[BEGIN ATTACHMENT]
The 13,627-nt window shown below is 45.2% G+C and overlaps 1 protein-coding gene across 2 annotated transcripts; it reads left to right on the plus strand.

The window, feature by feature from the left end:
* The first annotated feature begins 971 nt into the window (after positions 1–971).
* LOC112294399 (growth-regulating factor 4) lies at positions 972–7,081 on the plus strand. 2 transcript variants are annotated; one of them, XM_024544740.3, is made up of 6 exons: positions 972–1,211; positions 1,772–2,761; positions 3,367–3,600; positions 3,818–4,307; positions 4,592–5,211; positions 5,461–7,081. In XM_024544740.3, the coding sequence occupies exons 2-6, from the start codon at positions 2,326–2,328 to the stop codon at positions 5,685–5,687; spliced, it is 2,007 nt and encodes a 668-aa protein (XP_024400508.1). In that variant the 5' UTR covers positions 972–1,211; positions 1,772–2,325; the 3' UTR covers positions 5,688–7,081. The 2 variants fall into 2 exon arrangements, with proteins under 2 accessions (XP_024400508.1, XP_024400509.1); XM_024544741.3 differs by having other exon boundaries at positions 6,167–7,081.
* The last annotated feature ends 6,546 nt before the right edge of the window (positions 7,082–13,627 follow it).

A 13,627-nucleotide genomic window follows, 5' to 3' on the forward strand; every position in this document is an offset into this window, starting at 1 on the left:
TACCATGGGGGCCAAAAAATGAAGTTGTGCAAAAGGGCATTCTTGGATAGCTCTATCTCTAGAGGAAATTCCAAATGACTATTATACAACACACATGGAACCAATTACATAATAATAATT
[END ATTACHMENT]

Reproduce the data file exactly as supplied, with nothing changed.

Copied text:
The 13,627-nt window shown below is 45.2% G+C and overlaps 1 protein-coding gene across 2 annotated transcripts; it reads left to right on the plus strand.

The window, feature by feature from the left end:
* The first annotated feature begins 971 nt into the window (after positions 1–971).
* LOC112294399 (growth-regulating factor 4) lies at positions 972–7,081 on the plus strand. 2 transcript variants are annotated; one of them, XM_024544740.3, is made up of 6 exons: positions 972–1,211; positions 1,772–2,761; positions 3,367–3,600; positions 3,818–4,307; positions 4,592–5,211; positions 5,461–7,081. In XM_024544740.3, the coding sequence occupies exons 2-6, from the start codon at positions 2,326–2,328 to the stop codon at positions 5,685–5,687; spliced, it is 2,007 nt and encodes a 668-aa protein (XP_024400508.1). In that variant the 5' UTR covers positions 972–1,211; positions 1,772–2,325; the 3' UTR covers positions 5,688–7,081. The 2 variants fall into 2 exon arrangements, with proteins under 2 accessions (XP_024400508.1, XP_024400509.1); XM_024544741.3 differs by having other exon boundaries at positions 6,167–7,081.
* The last annotated feature ends 6,546 nt before the right edge of the window (positions 7,082–13,627 follow it).

A 13,627-nucleotide genomic window follows, 5' to 3' on the forward strand; every position in this document is an offset into this window, starting at 1 on the left:
TACCATGGGGGCCAAAAAATGAAGTTGTGCAAAAGGGCATTCTTGGATAGCTCTATCTCTAGAGGAAATTCCAAATGACTATTATACAACACACATGGAACCAATTACATAATAATAATT